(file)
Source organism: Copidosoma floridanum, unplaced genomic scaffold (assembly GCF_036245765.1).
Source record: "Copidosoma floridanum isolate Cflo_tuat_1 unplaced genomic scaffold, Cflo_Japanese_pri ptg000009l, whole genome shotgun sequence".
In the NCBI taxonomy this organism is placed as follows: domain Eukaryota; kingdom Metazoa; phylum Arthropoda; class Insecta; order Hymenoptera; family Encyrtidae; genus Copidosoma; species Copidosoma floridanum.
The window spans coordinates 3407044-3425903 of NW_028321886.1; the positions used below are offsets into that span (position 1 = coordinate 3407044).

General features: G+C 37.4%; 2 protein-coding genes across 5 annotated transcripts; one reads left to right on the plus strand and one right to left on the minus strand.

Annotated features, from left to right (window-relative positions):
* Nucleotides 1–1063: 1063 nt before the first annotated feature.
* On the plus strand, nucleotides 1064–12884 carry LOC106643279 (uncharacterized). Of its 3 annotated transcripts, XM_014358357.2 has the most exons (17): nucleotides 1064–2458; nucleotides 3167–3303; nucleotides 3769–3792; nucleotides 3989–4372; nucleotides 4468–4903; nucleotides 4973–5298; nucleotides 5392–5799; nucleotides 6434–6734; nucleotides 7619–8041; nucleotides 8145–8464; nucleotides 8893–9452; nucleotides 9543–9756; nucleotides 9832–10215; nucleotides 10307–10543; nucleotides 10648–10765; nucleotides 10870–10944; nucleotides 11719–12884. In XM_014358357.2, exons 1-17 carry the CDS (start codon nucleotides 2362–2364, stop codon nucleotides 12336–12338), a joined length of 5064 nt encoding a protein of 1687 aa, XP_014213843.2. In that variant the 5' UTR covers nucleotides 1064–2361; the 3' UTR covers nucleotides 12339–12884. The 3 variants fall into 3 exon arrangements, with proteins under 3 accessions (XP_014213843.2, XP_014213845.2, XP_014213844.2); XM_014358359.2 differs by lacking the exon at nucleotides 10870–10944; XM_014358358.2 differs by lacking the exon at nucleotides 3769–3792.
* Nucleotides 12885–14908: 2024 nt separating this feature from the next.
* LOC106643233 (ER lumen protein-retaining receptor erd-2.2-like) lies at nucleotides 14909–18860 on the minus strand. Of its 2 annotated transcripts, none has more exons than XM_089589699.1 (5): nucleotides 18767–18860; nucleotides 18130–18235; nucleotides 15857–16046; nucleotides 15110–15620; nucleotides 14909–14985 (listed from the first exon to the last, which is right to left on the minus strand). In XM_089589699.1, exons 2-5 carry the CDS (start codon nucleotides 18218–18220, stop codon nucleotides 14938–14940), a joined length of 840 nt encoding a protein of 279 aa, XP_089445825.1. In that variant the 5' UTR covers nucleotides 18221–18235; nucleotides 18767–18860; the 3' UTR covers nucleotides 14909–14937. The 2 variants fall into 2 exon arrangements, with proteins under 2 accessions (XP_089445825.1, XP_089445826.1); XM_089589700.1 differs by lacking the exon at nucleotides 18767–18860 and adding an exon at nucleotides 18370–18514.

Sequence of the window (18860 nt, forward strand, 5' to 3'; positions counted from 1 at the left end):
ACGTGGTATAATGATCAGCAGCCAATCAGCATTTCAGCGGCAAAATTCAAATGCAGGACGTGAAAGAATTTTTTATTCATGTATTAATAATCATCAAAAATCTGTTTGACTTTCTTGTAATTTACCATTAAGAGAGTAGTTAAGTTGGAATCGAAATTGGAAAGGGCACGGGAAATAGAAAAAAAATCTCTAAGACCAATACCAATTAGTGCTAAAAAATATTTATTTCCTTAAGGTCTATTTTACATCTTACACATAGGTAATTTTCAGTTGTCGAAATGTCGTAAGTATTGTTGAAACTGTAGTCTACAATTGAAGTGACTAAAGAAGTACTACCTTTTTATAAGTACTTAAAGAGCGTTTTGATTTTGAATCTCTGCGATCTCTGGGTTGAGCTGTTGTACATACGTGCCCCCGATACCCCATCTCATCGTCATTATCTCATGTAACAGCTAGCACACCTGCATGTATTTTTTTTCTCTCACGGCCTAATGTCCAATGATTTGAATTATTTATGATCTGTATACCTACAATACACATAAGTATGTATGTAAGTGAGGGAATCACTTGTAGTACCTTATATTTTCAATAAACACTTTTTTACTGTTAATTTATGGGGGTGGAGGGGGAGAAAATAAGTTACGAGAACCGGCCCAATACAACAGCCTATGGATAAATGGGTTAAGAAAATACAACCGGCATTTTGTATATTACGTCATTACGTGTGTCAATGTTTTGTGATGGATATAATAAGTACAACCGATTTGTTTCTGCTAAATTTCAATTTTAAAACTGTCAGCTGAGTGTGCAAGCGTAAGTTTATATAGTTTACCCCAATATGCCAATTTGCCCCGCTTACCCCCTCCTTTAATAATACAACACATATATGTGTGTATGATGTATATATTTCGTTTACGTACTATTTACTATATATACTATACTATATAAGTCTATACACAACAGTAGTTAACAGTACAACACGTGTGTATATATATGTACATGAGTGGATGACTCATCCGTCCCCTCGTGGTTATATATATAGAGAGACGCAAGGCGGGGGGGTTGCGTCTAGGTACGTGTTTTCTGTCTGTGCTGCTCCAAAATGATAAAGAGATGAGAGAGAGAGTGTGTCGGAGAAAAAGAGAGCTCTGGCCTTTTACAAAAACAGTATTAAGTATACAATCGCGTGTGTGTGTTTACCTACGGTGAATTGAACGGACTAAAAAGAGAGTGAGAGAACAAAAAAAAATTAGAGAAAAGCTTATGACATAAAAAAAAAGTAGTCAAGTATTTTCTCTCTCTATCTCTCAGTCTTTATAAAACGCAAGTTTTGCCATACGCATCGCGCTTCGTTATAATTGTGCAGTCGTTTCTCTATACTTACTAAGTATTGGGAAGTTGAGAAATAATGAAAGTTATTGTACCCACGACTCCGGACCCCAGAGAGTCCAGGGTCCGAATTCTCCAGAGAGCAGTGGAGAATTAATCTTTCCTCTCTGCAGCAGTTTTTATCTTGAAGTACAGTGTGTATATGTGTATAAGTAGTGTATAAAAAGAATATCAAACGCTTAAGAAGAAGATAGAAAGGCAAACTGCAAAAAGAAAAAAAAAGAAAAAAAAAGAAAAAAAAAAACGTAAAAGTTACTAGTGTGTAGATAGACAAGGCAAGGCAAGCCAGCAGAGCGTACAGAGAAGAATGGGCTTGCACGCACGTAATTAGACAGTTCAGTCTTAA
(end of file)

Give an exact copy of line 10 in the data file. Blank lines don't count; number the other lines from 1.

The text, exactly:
* LOC106643233 (ER lumen protein-retaining receptor erd-2.2-like) lies at nucleotides 14909–18860 on the minus strand. Of its 2 annotated transcripts, none has more exons than XM_089589699.1 (5): nucleotides 18767–18860; nucleotides 18130–18235; nucleotides 15857–16046; nucleotides 15110–15620; nucleotides 14909–14985 (listed from the first exon to the last, which is right to left on the minus strand). In XM_089589699.1, exons 2-5 carry the CDS (start codon nucleotides 18218–18220, stop codon nucleotides 14938–14940), a joined length of 840 nt encoding a protein of 279 aa, XP_089445825.1. In that variant the 5' UTR covers nucleotides 18221–18235; nucleotides 18767–18860; the 3' UTR covers nucleotides 14909–14937. The 2 variants fall into 2 exon arrangements, with proteins under 2 accessions (XP_089445825.1, XP_089445826.1); XM_089589700.1 differs by lacking the exon at nucleotides 18767–18860 and adding an exon at nucleotides 18370–18514.